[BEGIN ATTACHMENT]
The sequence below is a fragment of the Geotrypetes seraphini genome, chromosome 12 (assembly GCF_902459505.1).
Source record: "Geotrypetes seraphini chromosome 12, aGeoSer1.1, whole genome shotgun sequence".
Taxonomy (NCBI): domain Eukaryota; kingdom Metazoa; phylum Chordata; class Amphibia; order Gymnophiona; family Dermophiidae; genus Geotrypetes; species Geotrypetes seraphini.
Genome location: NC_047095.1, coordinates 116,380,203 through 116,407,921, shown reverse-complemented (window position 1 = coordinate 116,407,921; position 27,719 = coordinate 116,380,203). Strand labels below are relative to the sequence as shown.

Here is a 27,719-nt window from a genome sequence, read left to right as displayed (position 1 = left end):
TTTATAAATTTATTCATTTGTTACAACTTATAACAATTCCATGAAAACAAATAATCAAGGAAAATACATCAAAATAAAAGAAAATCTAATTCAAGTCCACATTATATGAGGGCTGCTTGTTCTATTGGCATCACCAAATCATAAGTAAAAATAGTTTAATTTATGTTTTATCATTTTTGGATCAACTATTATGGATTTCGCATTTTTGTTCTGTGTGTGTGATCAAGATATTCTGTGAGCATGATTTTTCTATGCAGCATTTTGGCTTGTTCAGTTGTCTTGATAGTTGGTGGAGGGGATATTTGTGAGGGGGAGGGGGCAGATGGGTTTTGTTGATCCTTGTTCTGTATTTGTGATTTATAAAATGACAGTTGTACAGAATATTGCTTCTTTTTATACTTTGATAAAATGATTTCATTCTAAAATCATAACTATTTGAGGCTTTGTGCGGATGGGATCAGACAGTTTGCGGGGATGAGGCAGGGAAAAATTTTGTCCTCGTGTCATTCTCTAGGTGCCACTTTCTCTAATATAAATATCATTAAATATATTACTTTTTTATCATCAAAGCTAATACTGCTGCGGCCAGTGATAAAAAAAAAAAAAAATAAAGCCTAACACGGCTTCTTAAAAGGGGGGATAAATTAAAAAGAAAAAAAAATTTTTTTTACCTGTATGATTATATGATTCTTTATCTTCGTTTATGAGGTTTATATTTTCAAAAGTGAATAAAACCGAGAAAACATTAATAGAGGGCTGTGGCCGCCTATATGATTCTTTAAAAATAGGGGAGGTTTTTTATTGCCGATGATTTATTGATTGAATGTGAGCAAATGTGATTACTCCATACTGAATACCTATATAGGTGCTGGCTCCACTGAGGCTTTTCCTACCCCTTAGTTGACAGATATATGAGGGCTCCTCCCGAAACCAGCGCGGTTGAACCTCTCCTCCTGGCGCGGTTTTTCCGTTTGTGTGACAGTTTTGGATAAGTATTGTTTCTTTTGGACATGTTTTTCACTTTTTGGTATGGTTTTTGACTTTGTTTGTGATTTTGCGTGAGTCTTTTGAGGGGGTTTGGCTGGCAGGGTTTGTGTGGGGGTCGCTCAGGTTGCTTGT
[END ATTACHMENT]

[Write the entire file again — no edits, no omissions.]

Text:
The sequence below is a fragment of the Geotrypetes seraphini genome, chromosome 12 (assembly GCF_902459505.1).
Source record: "Geotrypetes seraphini chromosome 12, aGeoSer1.1, whole genome shotgun sequence".
Taxonomy (NCBI): domain Eukaryota; kingdom Metazoa; phylum Chordata; class Amphibia; order Gymnophiona; family Dermophiidae; genus Geotrypetes; species Geotrypetes seraphini.
Genome location: NC_047095.1, coordinates 116,380,203 through 116,407,921, shown reverse-complemented (window position 1 = coordinate 116,407,921; position 27,719 = coordinate 116,380,203). Strand labels below are relative to the sequence as shown.

Here is a 27,719-nt window from a genome sequence, read left to right as displayed (position 1 = left end):
TTTATAAATTTATTCATTTGTTACAACTTATAACAATTCCATGAAAACAAATAATCAAGGAAAATACATCAAAATAAAAGAAAATCTAATTCAAGTCCACATTATATGAGGGCTGCTTGTTCTATTGGCATCACCAAATCATAAGTAAAAATAGTTTAATTTATGTTTTATCATTTTTGGATCAACTATTATGGATTTCGCATTTTTGTTCTGTGTGTGTGATCAAGATATTCTGTGAGCATGATTTTTCTATGCAGCATTTTGGCTTGTTCAGTTGTCTTGATAGTTGGTGGAGGGGATATTTGTGAGGGGGAGGGGGCAGATGGGTTTTGTTGATCCTTGTTCTGTATTTGTGATTTATAAAATGACAGTTGTACAGAATATTGCTTCTTTTTATACTTTGATAAAATGATTTCATTCTAAAATCATAACTATTTGAGGCTTTGTGCGGATGGGATCAGACAGTTTGCGGGGATGAGGCAGGGAAAAATTTTGTCCTCGTGTCATTCTCTAGGTGCCACTTTCTCTAATATAAATATCATTAAATATATTACTTTTTTATCATCAAAGCTAATACTGCTGCGGCCAGTGATAAAAAAAAAAAAAAATAAAGCCTAACACGGCTTCTTAAAAGGGGGGATAAATTAAAAAGAAAAAAAAATTTTTTTTACCTGTATGATTATATGATTCTTTATCTTCGTTTATGAGGTTTATATTTTCAAAAGTGAATAAAACCGAGAAAACATTAATAGAGGGCTGTGGCCGCCTATATGATTCTTTAAAAATAGGGGAGGTTTTTTATTGCCGATGATTTATTGATTGAATGTGAGCAAATGTGATTACTCCATACTGAATACCTATATAGGTGCTGGCTCCACTGAGGCTTTTCCTACCCCTTAGTTGACAGATATATGAGGGCTCCTCCCGAAACCAGCGCGGTTGAACCTCTCCTCCTGGCGCGGTTTTTCCGTTTGTGTGACAGTTTTGGATAAGTATTGTTTCTTTTGGACATGTTTTTCACTTTTTGGTATGGTTTTTGACTTTGTTTGTGATTTTGCGTGAGTCTTTTGAGGGGGTTTGGCTGGCAGGGTTTGTGTGGGGGTCGCTCAGGTTGCTTGT